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A plump butcher student of Wong Fei Hung, Lam Sai-Wing (Sammo) gets into trouble with a rival kung-fu school known as Five Dragons and is accused of raping the head of that school's ... See full summary »
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In the midst of a violent gang war one powerful triad leader is faced with losing a grip on his power. As his empire slowly crumbles and his trust of those closest to him dwindles violence escalates as the triad starts clashing with other triads among the Hong Kong community. Face with his only option he'll resort to violent ways to regain his status and reclaim the respect of his triad. Written by
Elizabeth Obermeier, Marketing Manager
I have to admit that Simon Yam is my favourite actor in Hong Kong cinema. I'll now also confess that Jacky Wu (or "Wu Jing" as he's known in Asia) is simply fantastic to watch; and then we have Sammo Hung who is a legend...
With this main cast and a violent, dramatic, martial arts setting then, one would naturally expect something great. Alas, this was not the case.
It's difficult to say just went wrong with Fatal Move but the disjointed storytelling is definitely the main factor. Simon Yam's character starts out as having the potential to be compelling and Jacky Wu certainly looks to be the man with whom not to ***k (as his talent deserves), but things quickly fall apart as too many characters are chucked at us too quickly, for no real reason and after an hour or so of action scenes occasionally having been slotted in to keep our interest in an otherwise dull, difficult to follow film, I soon found myself scratching my head, wondering how the mess on screen before me escaped some serious script re-writes.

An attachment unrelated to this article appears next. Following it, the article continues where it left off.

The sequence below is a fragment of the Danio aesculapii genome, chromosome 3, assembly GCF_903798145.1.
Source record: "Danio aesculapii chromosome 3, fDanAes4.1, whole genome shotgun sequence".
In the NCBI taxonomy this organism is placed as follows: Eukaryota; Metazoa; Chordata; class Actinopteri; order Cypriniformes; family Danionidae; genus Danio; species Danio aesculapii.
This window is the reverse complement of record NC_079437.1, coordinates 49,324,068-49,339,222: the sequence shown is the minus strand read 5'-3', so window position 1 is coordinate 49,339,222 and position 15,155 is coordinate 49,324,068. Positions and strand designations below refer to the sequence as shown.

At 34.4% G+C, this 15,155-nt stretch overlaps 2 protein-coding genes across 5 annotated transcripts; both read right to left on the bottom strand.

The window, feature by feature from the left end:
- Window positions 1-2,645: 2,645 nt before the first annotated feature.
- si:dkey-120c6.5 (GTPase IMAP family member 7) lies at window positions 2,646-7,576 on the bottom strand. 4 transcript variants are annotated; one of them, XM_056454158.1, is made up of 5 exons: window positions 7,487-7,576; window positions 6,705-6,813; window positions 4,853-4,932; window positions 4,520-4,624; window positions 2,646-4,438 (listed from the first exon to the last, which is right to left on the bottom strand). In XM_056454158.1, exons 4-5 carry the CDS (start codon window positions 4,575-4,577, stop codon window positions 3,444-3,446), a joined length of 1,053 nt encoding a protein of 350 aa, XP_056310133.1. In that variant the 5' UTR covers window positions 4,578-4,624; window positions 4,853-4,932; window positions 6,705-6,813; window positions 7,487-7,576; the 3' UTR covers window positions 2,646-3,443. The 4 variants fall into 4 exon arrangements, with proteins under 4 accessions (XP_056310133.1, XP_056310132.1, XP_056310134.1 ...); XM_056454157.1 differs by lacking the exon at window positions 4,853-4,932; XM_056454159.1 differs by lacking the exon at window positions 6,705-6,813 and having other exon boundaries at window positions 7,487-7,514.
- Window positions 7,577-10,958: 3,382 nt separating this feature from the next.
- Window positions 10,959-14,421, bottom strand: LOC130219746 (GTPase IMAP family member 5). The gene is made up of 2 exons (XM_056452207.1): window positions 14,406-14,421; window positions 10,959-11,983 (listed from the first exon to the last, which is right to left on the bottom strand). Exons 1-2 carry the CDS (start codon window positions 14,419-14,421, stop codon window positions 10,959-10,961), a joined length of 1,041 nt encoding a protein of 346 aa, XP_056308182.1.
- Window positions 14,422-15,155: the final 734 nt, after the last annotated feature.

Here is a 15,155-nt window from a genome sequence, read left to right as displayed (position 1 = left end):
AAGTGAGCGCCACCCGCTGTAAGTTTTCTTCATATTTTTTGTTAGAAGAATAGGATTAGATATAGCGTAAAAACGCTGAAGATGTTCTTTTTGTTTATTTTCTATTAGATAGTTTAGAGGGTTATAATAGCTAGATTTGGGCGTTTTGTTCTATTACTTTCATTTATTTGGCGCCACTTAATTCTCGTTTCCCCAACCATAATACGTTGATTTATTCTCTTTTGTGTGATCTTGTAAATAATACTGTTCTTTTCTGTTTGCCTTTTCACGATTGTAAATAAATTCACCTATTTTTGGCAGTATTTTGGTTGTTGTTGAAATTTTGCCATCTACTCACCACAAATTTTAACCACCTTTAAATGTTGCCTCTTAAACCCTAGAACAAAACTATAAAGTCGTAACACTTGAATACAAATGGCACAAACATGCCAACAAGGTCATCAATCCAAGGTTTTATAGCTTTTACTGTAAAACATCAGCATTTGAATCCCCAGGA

Aside from men carrying out hits with ninja weapons in a ludicrous excuse for more M.A. choreography when a machine gun could have done all the work in half the time, there's also some truly awful CGI blood and gore effects which made me wonder why the art of film is de-evolving (compare Lord of the Rings to Ghandi; Lone Wolf and Cub to this), and to make matters worse, the dramatic element which had been so sorely lacking throughout, only graces us right at the very end when Sammo's wife, Soso, turns in a deft performance, too little, too late..
No Simon Yam lines to justify wasting his talent; no unarmed Jacky Wu.
Fair enough, Sammo still surprises us with a cool scene to show he's still got the moves despite his age, but nothing could save this wreck once it had been green-lit without undergoing serious surgery at a local script doctor's.
It's unfair to say that there's no story, for as jumbled as it is, it's there, but the action just seemed to be tossed in for the sake of it for the most part, was unrewarding, and the total of this flick came up incredibly short given its concept, cast, budget and just about any other pro it had.
4 of 8 people found this review helpful.
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